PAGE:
The Cy Crumley Scrapbook
ET&WNC Railroad

Tour 20a: Doe River Gorge Fall Colors


On Sunday afternoon October 22, 2006 the Doe River Gorge hosted the annual Fall Color Excursions which showcase the beauty of the Gorge as well as the overall camp facilities. Ken Riddle, host of the Cy Crumley Collection at this website, served as tour guide for the train rides.


Click on each photo to see a larger view.
  Ken Riddle

My buddy Glenn and I got to the Gorge about 12:45 and a crowd of people were already boarded for the first run. Mr. Riddle spotted us and let us squeeze in and start taking some photos.



Looking down into the Doe River, the original construction of the ET&WNC is amazing enhanced by the fall colors. How close are the rock walls and outcroppings to the narrow gauge railway line? Look at the photo on the lower right to see the actual distance. Mr. Riddle cautioned everyone to keep their hands, legs, and other elements inside the passenger car. Note the falling leaves in the photo on the top left.


Not much to say here just hang on tight and enjoy the view.......
A geologist would certainly enjoy the rock formations as Ken pointed out on the tour. Ken retells several stories found on this website including Chick Ferrell's runaway train ride.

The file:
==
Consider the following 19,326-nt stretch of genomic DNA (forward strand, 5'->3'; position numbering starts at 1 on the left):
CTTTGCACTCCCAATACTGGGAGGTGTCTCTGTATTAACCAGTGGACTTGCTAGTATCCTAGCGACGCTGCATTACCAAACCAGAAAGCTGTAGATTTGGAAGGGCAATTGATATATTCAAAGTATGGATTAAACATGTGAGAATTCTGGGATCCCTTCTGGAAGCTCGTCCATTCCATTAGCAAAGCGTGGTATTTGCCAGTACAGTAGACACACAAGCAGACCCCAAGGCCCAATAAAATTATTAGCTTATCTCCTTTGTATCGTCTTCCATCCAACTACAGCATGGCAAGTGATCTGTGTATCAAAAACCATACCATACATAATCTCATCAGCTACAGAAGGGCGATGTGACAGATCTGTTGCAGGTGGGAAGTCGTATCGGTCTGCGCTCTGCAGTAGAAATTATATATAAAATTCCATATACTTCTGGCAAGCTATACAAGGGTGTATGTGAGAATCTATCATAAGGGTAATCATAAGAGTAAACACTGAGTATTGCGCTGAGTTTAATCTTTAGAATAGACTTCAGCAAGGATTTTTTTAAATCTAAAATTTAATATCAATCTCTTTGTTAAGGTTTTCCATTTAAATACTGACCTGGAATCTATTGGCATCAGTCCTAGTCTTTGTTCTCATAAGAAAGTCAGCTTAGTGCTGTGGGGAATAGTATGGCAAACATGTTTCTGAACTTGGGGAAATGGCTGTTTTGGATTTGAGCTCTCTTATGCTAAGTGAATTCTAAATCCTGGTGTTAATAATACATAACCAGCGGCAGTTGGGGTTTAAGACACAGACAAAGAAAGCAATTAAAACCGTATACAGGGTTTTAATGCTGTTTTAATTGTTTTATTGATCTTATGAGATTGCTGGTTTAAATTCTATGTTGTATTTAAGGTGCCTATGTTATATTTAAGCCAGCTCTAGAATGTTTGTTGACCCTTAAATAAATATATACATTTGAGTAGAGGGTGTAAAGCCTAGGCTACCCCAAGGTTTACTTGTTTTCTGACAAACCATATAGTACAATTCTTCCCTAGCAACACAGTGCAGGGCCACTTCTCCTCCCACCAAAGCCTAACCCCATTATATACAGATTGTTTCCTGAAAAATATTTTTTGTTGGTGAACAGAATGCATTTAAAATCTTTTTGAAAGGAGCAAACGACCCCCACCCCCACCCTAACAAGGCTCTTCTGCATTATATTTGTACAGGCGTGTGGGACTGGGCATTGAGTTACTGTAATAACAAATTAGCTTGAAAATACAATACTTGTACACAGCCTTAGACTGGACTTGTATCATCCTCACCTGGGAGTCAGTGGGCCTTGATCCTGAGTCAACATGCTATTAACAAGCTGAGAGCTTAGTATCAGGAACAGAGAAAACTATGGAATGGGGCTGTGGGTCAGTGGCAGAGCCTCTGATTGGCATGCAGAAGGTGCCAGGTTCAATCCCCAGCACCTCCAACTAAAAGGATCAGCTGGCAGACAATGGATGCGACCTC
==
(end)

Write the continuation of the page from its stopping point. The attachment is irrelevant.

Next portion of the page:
In the photos above our Engineer, Mike Dowdy, son of noted ET&WNC brakeman James T. Dowdy gets ready for an excursion run on the Plymouth diesel engine. Meanwhile sales are brisk for the "In Search of Tweetsie" dvd which features a tour of the original ET&WNC right-of-way. Ken Riddle tips his cap to the departing passengers and as Conductor, greets another group preparing for the exciting ride into the Gorge in the tradition of Charles Grover "Cy" Crumley.
Order this DVD which contains Historic Film Footage, Aerial Views, and a Walking tour of the ROW.
Price - $18 & NC residents please add 7% sales tax.
Trane Productions
P.O. Box 1284
Linville, NC 28646-1284


Capping off the Tweetsie Sunday afternoon was a short hike to the tunnel near Valley Forge on the long abandoned portion of the old right-of-way. The old railway bridge abutments still stand next to an ancient roadway bridge which is also abandoned. The tunnel is a relatively short hike from U.S. 19E and is another marvelous relic similar to the tunnels at Doe River Gorge that are amazingly tiny - carved out only enough for the narrow gauge railcars to squeeze through. Glenn Berry works his way back down from the tunnel in the photo on the lower right. Glenn worked at one time for Norfolk and Western Railway and is a quite knowledgeable railfan.
Speaking of ghost trains, Lee Bishop has created a fascinating image in the final photo shown above. Lee imposed a vintage view from a black and white photo of Tweetsie at Doe River Gorge onto a modern scene. What an incredible composite view and the special beauty of Doe River Gorge is that you are seeing essentially the same unspoiled wilderness that the first ET&WNC travelers saw in the 1880s.
Some higher resolution photos of the old 19E highway bridge can be viewed at the following links: Highway Bridge View 1; Highway Bridge View 2; Railway Abutments 2.



Feel free to copy and use these photos.